5 medical solutions startups from MENA
Research suggests that the global medical device market will grow by 14 percent between 2016 and 2020. However, VC investment in medical technology, certainly in the US, is down.
As we’ve previously reported on Wamda the world of medical hardware innovation is a tough one, especially in the Middle East. But here are five coming out of the region that are not giving up any time soon.
Founder: Ziad Sankari, Cardio Diagnostics
Funding: VC Berytech Fund I in 2012, now in the process of closing a round
How it works: A cloud-based wearable heart monitor that checks the electrical activity of the heart, detects abnormalities and alerts a relevant hospital or physician who then evaluates and responds in case of an emergency. As well as closing a round now with Lebanese VCs, they have recently received FDA approval in Saudi and will be expanding in US and Middle East markets.
Founder: Tareq Makhalfeh and Nada Khatib, Memeds
Funding: SRTD-II funding from the EU Commission collaboration with the Higher Council of Science and Technology in Jordan
How it works: The Mini Intelligent and Nearby Dispenser (MIND) is an automated pill dispenser.
Since mid 2015, MIND has been incubated at Jordan’s Ipark, working on their prototype. They have a patent in Jordan and are currently working on obtaining a US patent. Earlier this year they were semi-finalists at the MIT Enterprise Forum Arab Startup Competition. Once they finish their prototype this year, they will look to raise funds.
Founder: Ziad Abu Ayyash, Sannula
Funding: Jordan’s Applied Scientific Research Fund (ASRF)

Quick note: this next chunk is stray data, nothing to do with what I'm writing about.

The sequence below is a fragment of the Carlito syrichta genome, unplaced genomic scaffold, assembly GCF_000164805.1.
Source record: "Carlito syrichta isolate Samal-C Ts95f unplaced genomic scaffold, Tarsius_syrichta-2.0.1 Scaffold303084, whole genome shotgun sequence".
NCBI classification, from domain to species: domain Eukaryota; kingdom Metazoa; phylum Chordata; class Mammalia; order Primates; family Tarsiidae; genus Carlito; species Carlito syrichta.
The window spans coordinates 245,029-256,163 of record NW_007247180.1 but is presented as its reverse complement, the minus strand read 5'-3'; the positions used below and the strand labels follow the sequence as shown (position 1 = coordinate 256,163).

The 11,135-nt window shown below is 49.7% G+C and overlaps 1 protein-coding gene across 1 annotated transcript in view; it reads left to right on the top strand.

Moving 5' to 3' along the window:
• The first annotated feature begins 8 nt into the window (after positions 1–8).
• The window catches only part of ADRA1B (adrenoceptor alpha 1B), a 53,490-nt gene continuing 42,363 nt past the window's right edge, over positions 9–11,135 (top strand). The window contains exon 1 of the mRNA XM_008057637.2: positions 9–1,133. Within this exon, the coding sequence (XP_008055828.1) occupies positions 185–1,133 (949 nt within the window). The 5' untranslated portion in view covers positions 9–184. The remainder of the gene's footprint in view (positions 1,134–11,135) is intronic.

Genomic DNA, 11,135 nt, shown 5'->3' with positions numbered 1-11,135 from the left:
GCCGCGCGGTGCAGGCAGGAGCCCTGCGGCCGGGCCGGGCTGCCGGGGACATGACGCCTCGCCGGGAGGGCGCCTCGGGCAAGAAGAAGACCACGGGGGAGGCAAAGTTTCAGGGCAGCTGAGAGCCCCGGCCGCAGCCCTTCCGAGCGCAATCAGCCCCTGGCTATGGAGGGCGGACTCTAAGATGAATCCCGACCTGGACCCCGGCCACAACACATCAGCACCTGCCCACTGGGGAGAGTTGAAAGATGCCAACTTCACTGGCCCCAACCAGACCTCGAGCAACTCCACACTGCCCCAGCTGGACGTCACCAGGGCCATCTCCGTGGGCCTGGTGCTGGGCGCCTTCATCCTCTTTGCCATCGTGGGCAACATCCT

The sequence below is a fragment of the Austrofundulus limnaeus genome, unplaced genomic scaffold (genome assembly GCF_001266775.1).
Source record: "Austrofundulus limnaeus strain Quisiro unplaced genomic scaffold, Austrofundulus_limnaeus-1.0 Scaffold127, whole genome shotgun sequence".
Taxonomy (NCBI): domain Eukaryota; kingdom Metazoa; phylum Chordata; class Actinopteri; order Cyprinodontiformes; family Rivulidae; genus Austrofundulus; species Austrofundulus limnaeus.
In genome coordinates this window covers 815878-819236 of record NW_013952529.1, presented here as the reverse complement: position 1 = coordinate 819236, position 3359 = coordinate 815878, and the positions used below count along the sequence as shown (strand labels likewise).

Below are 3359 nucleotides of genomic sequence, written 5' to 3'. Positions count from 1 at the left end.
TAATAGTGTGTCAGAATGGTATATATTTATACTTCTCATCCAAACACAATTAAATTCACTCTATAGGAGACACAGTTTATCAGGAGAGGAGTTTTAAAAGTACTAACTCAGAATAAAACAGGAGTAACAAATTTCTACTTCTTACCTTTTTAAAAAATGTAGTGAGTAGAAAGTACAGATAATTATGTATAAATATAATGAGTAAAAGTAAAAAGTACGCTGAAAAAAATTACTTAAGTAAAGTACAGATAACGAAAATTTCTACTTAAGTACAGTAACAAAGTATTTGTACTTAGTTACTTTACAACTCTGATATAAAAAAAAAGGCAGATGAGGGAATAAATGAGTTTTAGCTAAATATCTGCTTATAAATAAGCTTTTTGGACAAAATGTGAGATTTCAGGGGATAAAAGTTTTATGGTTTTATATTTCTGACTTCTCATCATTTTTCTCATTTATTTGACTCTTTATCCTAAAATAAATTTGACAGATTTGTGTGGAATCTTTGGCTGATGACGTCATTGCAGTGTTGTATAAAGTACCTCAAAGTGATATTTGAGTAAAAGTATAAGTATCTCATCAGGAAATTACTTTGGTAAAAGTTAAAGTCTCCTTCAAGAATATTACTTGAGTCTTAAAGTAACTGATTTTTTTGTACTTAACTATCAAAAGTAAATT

How it works: The device enhances the already available two-way cannula (a thin tube inserted into a vein) to be a four-way valve instead. It reduces the spilling out of blood as the needle is removed from the vein. Unlike the current cannula which automatically pulls back the needle, this iteration of the needle is pulled back manually within a cocoon, preventing the loss of the vein and/or further exposure to cutting oneself. After receiving financing from Jordan’s ASRF for his patents, Abu Ayyash took Sannula to Europe for prototyping. In France, he spent two months incubated at CEEI Provence in 2015. He told Wamda he had applied to the Jordan Enterprise and Development Corporation (JEDCO) but was unsuccessful. He is currently looking to Turkey for funding.
Founder: Cyrille Najjar and Dr. Eve Tamraz, White Lab
How it works: Sensio Air is a device used to help a user’s surrounding air quality. It detects allergens, moulds, dust mites, pollens and differentiates between them. In addition to being at the UK Lebanon Tech Hub, they have now joined the global accelerator Mass Challenge, in the UK, where they will be incubated for a few months.
Founder: Samer el Gharib
Funding: seed funding from Berytech
How it works: A smart lighter designed to help smokers quit or reduce smoking, it monitors a smoker’s use while “learning” the user’s habit. By recording the user’s behaviour, it lets the smoker know when it's appropriate to smoke, based on their previous habits and their intention to cut down or quit. If the smoker is trying to light up outside of those suggested smoking times, the lighter won't work unless they hit the 'cheat' button on the lighter. If the user doesn't cheat for five consecutive days the algorithm will remove one cigarette from the program and so on.
Currently with UK Lebanon Tech Hub they are working with University College of London and John Hopkins University to conduct behavioral testing with the device. They have a working prototype which they will copy to 200 lighters to enable them to do tests for the algorithm and the app. Their funding so far has allowed them to conduct R&D and prepare for manufacturing. They are looking to raise another $6 million in a Series A round for production and marketing.